I heart Freecycle!

It doesn't look like much, but this is actually around 70 98 (I counted while taking them out of the poor car) free bricks I can use for landscaping.  I can go back later in the week to get a few more, and some rocks the original homeowners want to get rid of as well.  The car was a bit loaded down at this point, so I decided to make more than one trip :)

There are 2 more large gardens the homeowners want to get rid of (complete with edging bricks), so those will be up for grabs as well, eventually.  Hell, given the wife has two small children and is expecting the third, soon, I might just offer to dig them out for her - once this heat breaks!  It took more than 45 minutes to load the car (really - these suckers are HEAVY, and I had to cart them from their backyard to my car, parked on the road), and I was literally DRENCHED with sweat when I was done.  It. Is. Hot.

But back to Freecycle.  You all know about Freecycle, right?  The site where people post unwanted items, for free, or post wanted items, to see if anyone has it to give away.  Did you note that this is all free?  As in no cost?  Gratis?  Free?

But the "free" isn't the best part of Freecycle.  The best part?  Keeping perfectly good items out of the landfill, and giving them to people who can actually use them.  Getting rid of your junk, and knowing someone else is finding it treasure.

Really - go sign up for your local one now.  They are all on yahoo groups (I think) - just google "Freecycle" plus the name of your city, and it should pop up.  I'll wait.  Go.  GO NOW!  Really.  Just do it.

Are you back?  Did you sign up?   Good!

In all seriousness, Freecycle has to be one of the BEST things on the web.  I joined the four local ones here about 2 years ago, and I admit - 99.9999% of the stuff posted is either stuff I'm not interested in, or stuff that is taken by the time I read about it (I get the daily digest, instead of individual posts, which means fewer e-mails, but more time lapsed between posts and my reading them, which means many things are already given away, but that's okay). 

To date, I've given away a lot of the extra flooring that was stored here when I bought the house (and no, I didn't want to keep it and try to re-use it - none of it was enough to do any one area, and I don't want either laminate or parquet anyhow), and I've received an "antique" dining room table plus six chairs - all solid wood, and while it needs to be refinished, it was free.  (And I'm thinking of getting it painted a glossy black, which I think will go really well with the almost-lime-green colour I'm painting the kitchen and dining room, but I haven't told anyone that yet, because people will think I'm nuts.  Maybe.  Still deciding on the black.  Pretty set on the green though.  Maybe.)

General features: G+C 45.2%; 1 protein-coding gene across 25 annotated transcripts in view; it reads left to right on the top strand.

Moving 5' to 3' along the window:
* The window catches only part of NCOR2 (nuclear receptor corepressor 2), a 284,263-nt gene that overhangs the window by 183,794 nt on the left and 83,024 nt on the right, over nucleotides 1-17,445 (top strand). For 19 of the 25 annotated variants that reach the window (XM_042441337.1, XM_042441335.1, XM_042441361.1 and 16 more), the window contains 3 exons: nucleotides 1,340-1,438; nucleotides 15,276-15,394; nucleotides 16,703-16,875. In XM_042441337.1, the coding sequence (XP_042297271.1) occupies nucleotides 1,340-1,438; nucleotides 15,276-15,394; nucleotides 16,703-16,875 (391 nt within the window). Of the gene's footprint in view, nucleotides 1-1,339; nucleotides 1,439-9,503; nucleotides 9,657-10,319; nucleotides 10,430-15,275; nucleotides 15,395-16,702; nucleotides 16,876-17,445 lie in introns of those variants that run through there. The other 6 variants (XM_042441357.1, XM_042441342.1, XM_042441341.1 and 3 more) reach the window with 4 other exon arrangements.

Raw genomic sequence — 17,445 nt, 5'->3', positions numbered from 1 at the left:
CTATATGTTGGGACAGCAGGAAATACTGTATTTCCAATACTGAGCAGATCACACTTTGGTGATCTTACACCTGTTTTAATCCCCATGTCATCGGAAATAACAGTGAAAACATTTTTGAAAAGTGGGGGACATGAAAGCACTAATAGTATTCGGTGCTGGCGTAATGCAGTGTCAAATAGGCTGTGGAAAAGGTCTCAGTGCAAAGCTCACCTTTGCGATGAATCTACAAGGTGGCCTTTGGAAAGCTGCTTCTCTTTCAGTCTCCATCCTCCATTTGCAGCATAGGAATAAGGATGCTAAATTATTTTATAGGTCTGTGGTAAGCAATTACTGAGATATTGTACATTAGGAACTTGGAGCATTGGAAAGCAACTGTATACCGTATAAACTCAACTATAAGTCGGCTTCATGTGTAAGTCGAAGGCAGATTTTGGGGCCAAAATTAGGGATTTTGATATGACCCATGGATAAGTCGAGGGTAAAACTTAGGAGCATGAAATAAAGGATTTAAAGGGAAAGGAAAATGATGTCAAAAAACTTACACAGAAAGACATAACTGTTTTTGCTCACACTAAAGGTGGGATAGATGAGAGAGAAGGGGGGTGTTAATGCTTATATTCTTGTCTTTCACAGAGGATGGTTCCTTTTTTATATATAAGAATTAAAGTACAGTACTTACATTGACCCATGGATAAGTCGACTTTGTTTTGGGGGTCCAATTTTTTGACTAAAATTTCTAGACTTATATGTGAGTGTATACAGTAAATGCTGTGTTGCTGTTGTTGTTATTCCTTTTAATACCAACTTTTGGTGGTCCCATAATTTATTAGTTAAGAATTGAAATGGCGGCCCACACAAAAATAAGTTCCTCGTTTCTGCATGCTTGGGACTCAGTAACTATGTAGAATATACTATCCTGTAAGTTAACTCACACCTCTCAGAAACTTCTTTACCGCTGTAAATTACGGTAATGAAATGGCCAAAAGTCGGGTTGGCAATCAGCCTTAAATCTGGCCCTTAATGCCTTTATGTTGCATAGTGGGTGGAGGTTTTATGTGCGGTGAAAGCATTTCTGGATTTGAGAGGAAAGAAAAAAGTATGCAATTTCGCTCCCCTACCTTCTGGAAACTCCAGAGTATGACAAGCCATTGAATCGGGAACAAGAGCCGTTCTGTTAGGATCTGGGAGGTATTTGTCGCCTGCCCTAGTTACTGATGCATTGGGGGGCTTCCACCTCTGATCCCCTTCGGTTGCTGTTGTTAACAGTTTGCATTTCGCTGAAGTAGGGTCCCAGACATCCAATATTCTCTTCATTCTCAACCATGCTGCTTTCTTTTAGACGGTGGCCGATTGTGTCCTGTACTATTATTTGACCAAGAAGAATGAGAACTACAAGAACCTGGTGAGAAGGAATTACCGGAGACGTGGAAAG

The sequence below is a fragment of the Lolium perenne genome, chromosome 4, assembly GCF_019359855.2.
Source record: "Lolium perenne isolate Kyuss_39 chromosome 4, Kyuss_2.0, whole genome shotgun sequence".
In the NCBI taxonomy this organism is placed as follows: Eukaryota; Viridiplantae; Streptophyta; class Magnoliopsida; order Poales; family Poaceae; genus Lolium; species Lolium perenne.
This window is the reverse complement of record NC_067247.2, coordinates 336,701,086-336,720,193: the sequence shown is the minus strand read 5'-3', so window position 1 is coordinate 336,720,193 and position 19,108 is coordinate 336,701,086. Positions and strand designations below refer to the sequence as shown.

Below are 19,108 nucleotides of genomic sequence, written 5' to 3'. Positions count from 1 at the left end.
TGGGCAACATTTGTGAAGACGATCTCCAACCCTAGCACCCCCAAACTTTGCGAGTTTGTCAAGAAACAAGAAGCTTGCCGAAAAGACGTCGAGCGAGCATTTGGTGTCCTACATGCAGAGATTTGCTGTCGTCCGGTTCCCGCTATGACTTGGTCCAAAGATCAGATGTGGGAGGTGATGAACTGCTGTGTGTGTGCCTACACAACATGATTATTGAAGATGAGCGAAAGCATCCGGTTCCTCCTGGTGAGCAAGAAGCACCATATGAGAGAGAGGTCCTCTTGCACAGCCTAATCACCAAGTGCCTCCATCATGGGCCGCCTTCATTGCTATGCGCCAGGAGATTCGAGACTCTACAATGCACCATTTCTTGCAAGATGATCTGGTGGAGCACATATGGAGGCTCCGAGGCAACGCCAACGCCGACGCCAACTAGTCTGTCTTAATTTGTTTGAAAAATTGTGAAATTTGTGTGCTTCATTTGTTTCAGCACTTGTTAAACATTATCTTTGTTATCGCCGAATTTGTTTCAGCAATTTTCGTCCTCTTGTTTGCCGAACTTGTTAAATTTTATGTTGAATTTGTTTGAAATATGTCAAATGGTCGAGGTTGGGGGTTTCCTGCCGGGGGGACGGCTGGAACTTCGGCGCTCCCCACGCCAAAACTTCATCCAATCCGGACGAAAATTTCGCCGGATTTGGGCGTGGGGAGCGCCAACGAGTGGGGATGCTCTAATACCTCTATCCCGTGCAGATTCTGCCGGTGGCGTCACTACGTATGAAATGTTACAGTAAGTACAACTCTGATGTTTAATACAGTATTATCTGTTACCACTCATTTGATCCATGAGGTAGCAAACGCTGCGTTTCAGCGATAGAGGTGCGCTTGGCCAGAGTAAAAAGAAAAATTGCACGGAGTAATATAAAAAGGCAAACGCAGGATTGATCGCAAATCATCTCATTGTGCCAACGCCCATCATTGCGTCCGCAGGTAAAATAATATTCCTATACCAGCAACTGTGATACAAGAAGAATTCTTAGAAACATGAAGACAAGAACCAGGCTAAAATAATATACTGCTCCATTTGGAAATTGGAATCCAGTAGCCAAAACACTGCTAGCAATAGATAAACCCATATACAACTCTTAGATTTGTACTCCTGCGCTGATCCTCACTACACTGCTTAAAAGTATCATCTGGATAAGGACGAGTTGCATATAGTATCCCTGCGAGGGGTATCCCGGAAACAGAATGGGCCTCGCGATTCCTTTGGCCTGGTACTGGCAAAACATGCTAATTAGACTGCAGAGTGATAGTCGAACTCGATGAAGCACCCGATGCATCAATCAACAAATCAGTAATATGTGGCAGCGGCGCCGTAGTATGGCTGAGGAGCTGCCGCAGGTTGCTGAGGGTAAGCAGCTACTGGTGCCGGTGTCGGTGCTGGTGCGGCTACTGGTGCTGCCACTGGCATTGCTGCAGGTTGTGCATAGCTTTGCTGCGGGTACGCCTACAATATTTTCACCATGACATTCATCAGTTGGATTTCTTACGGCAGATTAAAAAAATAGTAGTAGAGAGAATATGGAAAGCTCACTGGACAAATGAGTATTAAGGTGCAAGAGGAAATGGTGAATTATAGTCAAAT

The bricks.  I'm telling you, these are heavy-duty bricks.  While I'm not the strongest person I know, I'm also not a 98-pound weakling, and I could only tote four of these at a time (partly because of the weight, partly because bricks are somewhat awkward to carry).   The lovely neighbour came out to help, once she saw what I was doing, and brought over a dolly to help.

We broke the dolly.  Sorry, lovely neighbour :(

So now, I have 98 bricks to use around the place.  Stay tuned for future projects.....

CSA Basket 4 of 10

Ooooh, two photos in a row!  I'm on a roll :)

This week, we got more garlic (yeah!!), green onions, new potatoes, cucumbers, a zuchinni zucchinni zucchini, carrots, green tomatoes, plums and, best of all, the first sweet corn of the year!!!

The tomatoes came with a recipe for fried green tomatoes, so that is what they are destined for, the cuckes have a date with some vinegar and salt, the taters and carrots, along with some beets from my garden, are probably going in a baked veggie dish, the zuchinni zucchinni zucchini and green onions might end up as fritters, and the corn?


You have to ask?

The corn is the ONLY reason I will boil a pot of water in this heat!

Stop with the socks already!!

My name is not Dobby, and if you give me one more sock, I'm going to chew it up*

Poor Katy.  I shaved her down, since she doesn't like either the heat or grooming, and she's been putting up with not-so-nice comments ever since.  Good thing fur grows back :)

* It's a Harry Potter thing.  Really, you should read the books. 

Great Beet Sea*

Last year, in some round about way, I heard about Linda of Tree and Twig Farm, heirloom vegetable grower, tomato lover and owner of a local organic farm operation.  I've been following her blog, and had to stop myself from spending a small fortune on seeds from her this spring.  Due to a hectic winter, I didn't get any tomatoes or peppers started from seed this year, so on the great May 24 weekend, I hied myself to Wellandport and, after recovering from the shock of seeing that many tomato plants in one space, picked up some tomato and  pepper plants.  And some bean seed.  Because a woman can never have too much seed.  Anyhow...